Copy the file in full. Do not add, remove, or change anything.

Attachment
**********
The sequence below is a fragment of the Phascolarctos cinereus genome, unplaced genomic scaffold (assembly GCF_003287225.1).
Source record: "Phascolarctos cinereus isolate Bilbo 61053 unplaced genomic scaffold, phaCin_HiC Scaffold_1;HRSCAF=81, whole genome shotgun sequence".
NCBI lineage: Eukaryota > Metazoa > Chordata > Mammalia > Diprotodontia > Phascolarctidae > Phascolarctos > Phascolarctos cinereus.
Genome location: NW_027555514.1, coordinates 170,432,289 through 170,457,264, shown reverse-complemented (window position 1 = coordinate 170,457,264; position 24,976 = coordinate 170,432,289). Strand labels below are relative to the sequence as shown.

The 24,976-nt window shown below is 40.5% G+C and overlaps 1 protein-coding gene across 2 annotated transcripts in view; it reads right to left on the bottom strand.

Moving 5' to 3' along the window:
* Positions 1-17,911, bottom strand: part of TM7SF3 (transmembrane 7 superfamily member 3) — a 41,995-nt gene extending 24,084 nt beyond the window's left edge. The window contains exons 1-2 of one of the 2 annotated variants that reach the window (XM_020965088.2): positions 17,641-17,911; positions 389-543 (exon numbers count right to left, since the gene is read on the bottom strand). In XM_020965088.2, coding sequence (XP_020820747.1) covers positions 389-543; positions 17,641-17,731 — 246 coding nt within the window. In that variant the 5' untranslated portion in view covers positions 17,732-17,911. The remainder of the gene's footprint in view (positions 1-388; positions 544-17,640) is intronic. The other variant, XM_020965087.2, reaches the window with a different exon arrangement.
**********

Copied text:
The sequence below is a fragment of the Phascolarctos cinereus genome, unplaced genomic scaffold (assembly GCF_003287225.1).
Source record: "Phascolarctos cinereus isolate Bilbo 61053 unplaced genomic scaffold, phaCin_HiC Scaffold_1;HRSCAF=81, whole genome shotgun sequence".
NCBI lineage: Eukaryota > Metazoa > Chordata > Mammalia > Diprotodontia > Phascolarctidae > Phascolarctos > Phascolarctos cinereus.
Genome location: NW_027555514.1, coordinates 170,432,289 through 170,457,264, shown reverse-complemented (window position 1 = coordinate 170,457,264; position 24,976 = coordinate 170,432,289). Strand labels below are relative to the sequence as shown.

The 24,976-nt window shown below is 40.5% G+C and overlaps 1 protein-coding gene across 2 annotated transcripts in view; it reads right to left on the bottom strand.

Moving 5' to 3' along the window:
* Positions 1-17,911, bottom strand: part of TM7SF3 (transmembrane 7 superfamily member 3) — a 41,995-nt gene extending 24,084 nt beyond the window's left edge. The window contains exons 1-2 of one of the 2 annotated variants that reach the window (XM_020965088.2): positions 17,641-17,911; positions 389-543 (exon numbers count right to left, since the gene is read on the bottom strand). In XM_020965088.2, coding sequence (XP_020820747.1) covers positions 389-543; positions 17,641-17,731 — 246 coding nt within the window. In that variant the 5' untranslated portion in view covers positions 17,732-17,911. The remainder of the gene's footprint in view (positions 1-388; positions 544-17,640) is intronic. The other variant, XM_020965087.2, reaches the window with a different exon arrangement.